At first glance your law practice might not seem to have much in common with Silicon Valley companies like Facebook and Google. However, in today’s rapidly evolving world, the ability to innovate and adapt is crucial for any business…including large legal firms and upstart solo practitioners. Here are seven lessons you can learn from successful tech startups in order to grow your business and improve your practice’s bottom line:
1. Understand the key metrics shaping your business
As clients increasingly push for lower legal costs, it’s all the more critical to understand how metrics like realization rates (the difference between recorded time and the percentage of that time paid by clients) are impacting your short- and long-term profitability. According to Georgetown Law’s 2014 Report on the State of the Legal Market, the average overall realization rate in 2013 was 83.49%, down 8% from 2007, and well below the ideal target of 95%.
You should track metrics like billing, collection, and overall realization rates in order to see how you are trending over time, as well as compare your data with other lawyers in your firm or even with other firms. You can find more details about how to measure and apply metrics to your business in the paper “Realization Rates in Law Firms.”
2. Differentiate: Don’t commoditize
To survive in the era of LegalZoom and RocketLawyer, you need to identify market opportunities beyond commoditized services. Think about the unique value you can bring to your clients by positioning yourself as a trusted advisor, instead of a billing agent.
If you do not bring added value to the table by building relationships and guiding your clients, you risk losing business to someone who does or being undercut by the low prices of an online service. Richard Susskind’s book, Tomorrow’s Lawyers, is a must-read for anyone interested in going beyond the commoditized offerings of other firms and legal services.
3. Focus on the customer experience
Tech companies like Apple understand the difference between delivering an experience and selling a product. Lawyers need to think about the overall customer experience from intake to billing. According to Matt Dixon, the author of “The End of Solution Sales”, in an interview with the Harvard Business Review, numbers show that a customer experience with a trusted advisor leads to more repeat business, referrals, and revenue.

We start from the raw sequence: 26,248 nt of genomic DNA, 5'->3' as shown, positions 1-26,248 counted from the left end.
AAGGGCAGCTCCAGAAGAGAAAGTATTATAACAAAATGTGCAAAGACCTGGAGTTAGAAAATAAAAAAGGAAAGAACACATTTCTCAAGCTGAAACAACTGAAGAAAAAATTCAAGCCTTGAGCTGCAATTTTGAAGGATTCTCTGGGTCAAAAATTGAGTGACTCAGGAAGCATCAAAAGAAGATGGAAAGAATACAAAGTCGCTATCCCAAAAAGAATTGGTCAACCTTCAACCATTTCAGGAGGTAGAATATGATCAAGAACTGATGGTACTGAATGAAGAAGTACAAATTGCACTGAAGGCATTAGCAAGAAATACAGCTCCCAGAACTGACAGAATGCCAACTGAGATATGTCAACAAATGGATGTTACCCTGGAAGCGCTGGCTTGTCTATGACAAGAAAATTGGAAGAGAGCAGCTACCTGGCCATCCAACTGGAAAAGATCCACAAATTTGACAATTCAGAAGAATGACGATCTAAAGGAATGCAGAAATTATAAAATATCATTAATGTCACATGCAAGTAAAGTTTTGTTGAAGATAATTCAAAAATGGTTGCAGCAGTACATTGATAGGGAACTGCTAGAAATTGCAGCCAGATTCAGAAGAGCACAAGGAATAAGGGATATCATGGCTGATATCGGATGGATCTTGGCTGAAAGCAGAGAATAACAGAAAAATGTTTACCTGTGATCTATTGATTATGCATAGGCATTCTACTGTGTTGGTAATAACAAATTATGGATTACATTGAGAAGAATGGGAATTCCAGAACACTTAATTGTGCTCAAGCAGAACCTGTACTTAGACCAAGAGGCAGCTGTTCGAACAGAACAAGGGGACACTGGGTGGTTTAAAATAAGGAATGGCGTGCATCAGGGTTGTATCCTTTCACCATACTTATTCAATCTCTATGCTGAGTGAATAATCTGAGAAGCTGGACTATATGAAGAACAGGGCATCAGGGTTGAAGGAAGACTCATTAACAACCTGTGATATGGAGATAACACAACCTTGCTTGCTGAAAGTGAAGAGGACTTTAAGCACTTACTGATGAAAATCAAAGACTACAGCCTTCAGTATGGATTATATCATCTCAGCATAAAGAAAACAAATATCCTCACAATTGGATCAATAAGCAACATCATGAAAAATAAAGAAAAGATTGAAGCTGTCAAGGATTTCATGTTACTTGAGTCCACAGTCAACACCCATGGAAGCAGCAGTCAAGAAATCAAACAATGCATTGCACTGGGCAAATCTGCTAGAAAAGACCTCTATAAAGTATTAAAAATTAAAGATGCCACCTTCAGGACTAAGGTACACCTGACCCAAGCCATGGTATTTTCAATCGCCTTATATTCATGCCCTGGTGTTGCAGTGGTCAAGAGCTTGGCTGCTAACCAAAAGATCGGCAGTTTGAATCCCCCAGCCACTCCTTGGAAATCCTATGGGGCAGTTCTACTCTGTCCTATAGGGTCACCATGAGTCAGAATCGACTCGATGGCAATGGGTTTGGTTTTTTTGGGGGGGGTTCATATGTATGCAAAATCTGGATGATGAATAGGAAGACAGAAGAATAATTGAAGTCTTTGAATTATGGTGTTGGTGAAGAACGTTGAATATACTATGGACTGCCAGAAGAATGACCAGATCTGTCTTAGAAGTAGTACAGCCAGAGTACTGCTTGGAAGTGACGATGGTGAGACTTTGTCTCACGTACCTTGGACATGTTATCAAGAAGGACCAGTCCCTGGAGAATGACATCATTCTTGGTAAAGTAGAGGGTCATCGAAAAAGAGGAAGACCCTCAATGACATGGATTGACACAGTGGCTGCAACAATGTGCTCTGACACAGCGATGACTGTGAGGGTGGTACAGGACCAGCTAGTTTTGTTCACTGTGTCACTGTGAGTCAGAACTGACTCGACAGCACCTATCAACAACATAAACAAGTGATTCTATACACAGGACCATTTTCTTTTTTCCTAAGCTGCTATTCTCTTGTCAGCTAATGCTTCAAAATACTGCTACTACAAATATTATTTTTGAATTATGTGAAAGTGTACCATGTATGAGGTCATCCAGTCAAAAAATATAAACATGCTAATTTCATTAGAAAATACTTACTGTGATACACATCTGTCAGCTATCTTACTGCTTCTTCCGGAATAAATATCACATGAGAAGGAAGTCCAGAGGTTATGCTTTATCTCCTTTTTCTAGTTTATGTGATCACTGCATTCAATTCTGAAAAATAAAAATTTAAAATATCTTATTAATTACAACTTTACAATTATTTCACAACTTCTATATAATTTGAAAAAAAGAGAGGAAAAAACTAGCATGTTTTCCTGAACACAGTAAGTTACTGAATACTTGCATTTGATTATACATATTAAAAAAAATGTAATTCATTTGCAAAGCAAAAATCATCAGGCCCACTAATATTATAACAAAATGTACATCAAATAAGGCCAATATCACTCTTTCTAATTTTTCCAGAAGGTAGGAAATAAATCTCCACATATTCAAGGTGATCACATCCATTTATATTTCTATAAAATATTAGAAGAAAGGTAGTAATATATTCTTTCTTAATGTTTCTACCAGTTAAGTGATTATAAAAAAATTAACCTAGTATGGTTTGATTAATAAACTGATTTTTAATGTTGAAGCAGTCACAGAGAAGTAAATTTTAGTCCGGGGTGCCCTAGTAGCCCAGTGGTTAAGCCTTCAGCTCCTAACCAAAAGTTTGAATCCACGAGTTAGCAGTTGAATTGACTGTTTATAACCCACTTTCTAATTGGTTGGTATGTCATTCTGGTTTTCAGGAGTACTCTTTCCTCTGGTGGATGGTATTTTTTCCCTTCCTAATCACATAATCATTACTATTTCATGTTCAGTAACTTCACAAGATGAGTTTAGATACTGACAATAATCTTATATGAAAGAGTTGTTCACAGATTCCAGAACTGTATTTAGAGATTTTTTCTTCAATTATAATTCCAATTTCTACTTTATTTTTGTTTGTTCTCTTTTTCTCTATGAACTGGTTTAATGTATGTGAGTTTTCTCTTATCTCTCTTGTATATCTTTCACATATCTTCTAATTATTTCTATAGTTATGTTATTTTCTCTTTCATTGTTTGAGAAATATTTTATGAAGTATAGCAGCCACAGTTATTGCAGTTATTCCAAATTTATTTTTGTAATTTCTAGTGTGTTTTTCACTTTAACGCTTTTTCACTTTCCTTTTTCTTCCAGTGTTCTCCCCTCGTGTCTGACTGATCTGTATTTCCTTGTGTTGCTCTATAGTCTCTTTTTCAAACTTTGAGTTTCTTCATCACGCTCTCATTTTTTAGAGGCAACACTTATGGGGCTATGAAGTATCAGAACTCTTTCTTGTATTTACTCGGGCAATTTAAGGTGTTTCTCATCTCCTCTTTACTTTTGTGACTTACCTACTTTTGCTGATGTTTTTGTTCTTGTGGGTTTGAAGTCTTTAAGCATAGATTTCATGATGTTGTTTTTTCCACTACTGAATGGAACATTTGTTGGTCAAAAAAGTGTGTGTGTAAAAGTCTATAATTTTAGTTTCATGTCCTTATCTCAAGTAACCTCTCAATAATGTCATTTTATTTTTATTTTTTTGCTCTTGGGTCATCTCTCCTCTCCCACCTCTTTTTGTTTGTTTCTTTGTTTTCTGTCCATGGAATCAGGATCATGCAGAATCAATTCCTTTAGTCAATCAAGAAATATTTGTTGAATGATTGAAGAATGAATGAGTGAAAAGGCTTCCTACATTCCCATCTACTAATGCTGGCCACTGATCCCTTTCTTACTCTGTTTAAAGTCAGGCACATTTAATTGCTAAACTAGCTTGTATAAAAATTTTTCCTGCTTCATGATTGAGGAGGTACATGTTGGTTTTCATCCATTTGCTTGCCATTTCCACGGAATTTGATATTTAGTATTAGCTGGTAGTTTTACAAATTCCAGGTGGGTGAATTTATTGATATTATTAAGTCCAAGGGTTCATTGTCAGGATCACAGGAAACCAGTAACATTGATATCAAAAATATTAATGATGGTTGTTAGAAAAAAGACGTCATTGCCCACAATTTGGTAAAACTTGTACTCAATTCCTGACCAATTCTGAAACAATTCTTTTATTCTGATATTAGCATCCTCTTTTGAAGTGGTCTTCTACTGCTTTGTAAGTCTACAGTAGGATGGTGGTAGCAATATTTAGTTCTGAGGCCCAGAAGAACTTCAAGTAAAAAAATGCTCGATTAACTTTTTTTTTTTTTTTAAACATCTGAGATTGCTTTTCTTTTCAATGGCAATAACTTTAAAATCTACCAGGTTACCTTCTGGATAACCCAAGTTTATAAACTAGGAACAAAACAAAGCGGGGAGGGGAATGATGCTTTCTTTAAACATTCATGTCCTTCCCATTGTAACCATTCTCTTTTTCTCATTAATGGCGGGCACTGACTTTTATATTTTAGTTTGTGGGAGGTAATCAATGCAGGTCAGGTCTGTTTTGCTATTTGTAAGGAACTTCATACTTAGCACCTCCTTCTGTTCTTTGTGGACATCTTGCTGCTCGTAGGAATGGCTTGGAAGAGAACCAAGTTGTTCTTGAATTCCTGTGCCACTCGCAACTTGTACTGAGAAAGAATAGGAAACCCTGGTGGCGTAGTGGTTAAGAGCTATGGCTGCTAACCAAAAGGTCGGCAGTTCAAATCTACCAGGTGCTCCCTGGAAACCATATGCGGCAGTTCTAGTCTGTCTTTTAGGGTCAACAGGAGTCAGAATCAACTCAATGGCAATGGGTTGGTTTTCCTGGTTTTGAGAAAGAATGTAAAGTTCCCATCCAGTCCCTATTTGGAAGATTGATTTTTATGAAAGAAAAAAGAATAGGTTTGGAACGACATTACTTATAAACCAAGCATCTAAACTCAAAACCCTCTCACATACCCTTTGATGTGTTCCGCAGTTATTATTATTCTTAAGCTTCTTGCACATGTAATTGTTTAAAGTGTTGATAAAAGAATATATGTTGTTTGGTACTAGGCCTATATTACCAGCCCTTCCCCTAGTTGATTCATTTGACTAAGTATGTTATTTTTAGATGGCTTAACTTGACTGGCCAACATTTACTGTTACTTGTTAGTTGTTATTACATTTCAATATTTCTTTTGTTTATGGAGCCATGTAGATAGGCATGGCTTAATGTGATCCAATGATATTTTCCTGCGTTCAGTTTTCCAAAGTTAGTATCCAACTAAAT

4. Build out a team
Too many lawyers go the “pure solo” route, handling anything from client intake to billing to answering the phone themselves. However, successful startup founders have learned that no one person can build a successful business. Having the right team in place can yield massive productivity gains.
Audit your time on a daily basis and ask yourself: Is each thing I’m doing the best use of my time? What tasks can be delegated?
5. Culture matters
We have all heard the stories of startups going to extreme lengths to shape company culture and keep employees happy: onsite massage therapists and yoga classes, along with free dry cleaning, hair cuts and oil changes. However, culture is more than just the perks; it’s what your company stands for, your missions and beliefs. When employees embrace a firm’s culture, they put their best work forward. A strong company culture increases employee loyalty, encourages teamwork, improves productivity, and leads to better customer relations.
6. Leverage technology
Clients today don’t have any patience for firms that insist on dragging out work by using outdated tools. They want real-time updates via client portals, after-hours services, and instant delivery of completed work.
The right technology platform, whether it’s for billing or document automation, can be a strategic partner to help you scale and operate more efficiently. Let technology handle the busy work, so you can focus your time on your client’s needs that require individual attention and are worthy of your law degree.
7. Think about the big picture
It is easy to get bogged down in the day-to-day grind…the next hearing, brief, or meeting. However, without high-level thinking, your firm can stagnate. Reflect on where your firm is now and where you want it to be. Point the ship in that direction and lean on your technology, team, and company culture to take you there. Don’t be afraid to think big and experiment.
Attendees at the upcoming Clio Cloud Conference can learn more about the future of law and the rapidly evolving technology landscape, including a keynote presentation from Richard Susskind, author of “Tomorrow’s Lawyers.” Save $100 when you register with this exclusive discount code for Lawyerist readers: Lawyerist-CCC14.
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